Dietary deficiency of N-3 fatty acids alters rhodopsin content and function in the rat retina.Invest Ophthalmol Vis Sci. 1994 Jan; 35(1):91-100.IO
To investigate the possibility that previously demonstrated reductions in photoreceptor sensitivity to light in n-3 fatty-acid-deficient rats can be explained by alterations in rhodopsin content and/or function.
Sprague-Dawley rats were reared throughout gestation, lactation, and up to 24 weeks of age on a diet containing safflower oil (n-3 fatty-acid-deficient) or soybean oil as the sole source of lipids. Dark-adapted content and in vivo regeneration of rhodopsin after bleaching were measured by detergent extraction. The regeneration rate constants and number of photons absorbed by rhodopsin under steady-state bleach conditions were calculated from these values. The rate of metarhodopsin II (MII) formation in vitro was determined by flash bleaching extracted pigment and native rod outer segment membranes. Rod outer segment length and photoreceptor cell density were determined in histologic sections through the inferior central retina.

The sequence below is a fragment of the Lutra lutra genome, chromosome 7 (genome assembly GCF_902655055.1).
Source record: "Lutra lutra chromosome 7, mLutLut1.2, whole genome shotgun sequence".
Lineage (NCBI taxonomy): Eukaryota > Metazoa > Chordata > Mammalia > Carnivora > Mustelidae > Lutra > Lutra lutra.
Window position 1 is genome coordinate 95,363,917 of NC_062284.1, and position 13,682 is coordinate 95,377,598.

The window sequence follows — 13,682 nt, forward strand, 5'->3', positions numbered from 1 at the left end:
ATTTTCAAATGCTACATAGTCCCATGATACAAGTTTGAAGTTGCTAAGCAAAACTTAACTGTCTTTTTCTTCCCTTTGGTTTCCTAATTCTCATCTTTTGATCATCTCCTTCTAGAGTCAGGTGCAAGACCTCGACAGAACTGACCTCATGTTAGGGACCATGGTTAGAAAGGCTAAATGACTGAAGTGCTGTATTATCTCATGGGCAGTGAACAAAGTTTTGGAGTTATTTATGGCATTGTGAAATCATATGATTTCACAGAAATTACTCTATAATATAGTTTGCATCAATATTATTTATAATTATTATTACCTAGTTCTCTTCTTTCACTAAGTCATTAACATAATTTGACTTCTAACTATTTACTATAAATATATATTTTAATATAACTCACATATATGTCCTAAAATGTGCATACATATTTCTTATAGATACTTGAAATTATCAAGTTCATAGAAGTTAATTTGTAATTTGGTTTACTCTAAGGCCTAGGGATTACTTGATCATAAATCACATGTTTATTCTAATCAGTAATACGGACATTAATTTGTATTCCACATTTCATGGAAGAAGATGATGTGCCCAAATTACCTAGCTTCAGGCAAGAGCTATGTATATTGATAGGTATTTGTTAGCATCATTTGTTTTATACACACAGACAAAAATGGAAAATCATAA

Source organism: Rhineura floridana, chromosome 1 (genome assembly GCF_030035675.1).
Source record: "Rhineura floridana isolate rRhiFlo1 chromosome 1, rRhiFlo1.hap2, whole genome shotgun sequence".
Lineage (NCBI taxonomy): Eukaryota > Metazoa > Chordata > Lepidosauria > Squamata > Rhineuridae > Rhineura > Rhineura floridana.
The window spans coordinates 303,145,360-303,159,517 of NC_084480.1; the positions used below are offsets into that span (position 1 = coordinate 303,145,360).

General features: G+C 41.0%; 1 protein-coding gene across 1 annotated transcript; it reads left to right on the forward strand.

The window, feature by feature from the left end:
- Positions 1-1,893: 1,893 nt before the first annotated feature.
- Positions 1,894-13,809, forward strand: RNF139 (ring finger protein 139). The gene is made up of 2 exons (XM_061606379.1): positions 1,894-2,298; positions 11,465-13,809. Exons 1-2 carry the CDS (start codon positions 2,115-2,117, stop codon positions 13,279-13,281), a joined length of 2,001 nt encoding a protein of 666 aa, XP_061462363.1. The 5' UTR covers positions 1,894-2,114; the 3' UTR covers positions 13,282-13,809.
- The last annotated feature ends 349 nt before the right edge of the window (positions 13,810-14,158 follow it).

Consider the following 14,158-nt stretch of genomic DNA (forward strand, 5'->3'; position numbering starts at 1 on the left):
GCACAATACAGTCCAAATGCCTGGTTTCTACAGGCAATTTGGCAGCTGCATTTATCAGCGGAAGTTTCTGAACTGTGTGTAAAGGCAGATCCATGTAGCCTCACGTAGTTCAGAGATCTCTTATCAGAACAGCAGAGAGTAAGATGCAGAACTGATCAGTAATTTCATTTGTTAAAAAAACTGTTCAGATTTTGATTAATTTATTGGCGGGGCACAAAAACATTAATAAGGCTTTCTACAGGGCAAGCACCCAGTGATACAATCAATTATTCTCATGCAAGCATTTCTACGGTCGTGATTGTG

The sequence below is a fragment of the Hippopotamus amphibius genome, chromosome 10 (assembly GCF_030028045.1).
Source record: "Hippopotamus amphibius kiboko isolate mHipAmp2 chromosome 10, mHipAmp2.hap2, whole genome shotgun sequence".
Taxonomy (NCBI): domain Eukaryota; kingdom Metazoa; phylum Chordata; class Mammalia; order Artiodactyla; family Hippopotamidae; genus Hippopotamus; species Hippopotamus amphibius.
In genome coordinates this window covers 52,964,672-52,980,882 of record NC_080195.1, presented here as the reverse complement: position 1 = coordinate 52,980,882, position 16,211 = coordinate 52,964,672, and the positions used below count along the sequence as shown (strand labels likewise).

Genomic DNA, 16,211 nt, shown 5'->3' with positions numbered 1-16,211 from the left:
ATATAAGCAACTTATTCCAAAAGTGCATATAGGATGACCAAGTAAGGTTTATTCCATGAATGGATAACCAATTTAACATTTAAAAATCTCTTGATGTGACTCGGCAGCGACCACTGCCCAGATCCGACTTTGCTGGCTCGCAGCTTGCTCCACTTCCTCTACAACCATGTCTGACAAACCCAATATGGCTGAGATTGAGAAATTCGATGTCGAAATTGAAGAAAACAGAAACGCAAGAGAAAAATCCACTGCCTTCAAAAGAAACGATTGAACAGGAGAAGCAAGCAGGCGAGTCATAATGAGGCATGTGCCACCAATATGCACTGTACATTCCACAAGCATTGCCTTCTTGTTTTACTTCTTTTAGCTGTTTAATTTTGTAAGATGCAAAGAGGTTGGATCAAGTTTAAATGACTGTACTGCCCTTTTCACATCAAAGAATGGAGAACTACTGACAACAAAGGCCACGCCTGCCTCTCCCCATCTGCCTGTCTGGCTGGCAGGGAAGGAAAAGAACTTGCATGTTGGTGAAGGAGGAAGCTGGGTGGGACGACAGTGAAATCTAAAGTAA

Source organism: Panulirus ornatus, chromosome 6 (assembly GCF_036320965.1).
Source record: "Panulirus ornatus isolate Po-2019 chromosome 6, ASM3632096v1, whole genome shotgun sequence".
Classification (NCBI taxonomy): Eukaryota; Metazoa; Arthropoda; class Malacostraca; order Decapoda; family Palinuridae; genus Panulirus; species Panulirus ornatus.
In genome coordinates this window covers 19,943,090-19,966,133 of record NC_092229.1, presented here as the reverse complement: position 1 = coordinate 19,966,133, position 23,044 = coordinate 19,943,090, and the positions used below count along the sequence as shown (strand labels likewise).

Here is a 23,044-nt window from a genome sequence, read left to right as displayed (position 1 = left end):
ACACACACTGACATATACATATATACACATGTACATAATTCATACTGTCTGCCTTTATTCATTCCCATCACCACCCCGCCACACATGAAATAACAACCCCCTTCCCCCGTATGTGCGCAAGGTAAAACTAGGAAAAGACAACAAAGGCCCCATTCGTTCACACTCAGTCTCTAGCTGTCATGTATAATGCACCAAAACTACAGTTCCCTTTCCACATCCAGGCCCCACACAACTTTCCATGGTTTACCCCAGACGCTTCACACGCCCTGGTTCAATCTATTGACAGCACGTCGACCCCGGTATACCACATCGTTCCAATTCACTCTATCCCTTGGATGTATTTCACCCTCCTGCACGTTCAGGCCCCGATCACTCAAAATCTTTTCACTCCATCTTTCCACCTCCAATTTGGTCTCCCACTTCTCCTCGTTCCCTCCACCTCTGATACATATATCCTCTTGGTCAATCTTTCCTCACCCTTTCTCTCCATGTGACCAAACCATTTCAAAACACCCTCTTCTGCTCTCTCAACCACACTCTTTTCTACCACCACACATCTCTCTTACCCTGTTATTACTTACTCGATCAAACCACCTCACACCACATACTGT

Dark-adapted rhodopsin content of retinas from rats reared on safflower oil was 12% to 15% higher than that of rats raised on soybean oil at every age measured. The rate of rhodopsin regeneration was significantly slower in rats reared on safflower oil while the level of steady-state bleach was the same. This meant that the rats reared on safflower oil absorbed about one half as many photons during light exposure. The rate of metarhodopsin II formation in vitro was unaffected by n-3 fatty acid deficiency. No difference in either rod outer segment length or cell number was detected.
A reduced capacity for photon absorption by rhodopsin could play a role in lowering retinal sensitivity to light in n-3 fatty-acid-deficient rats.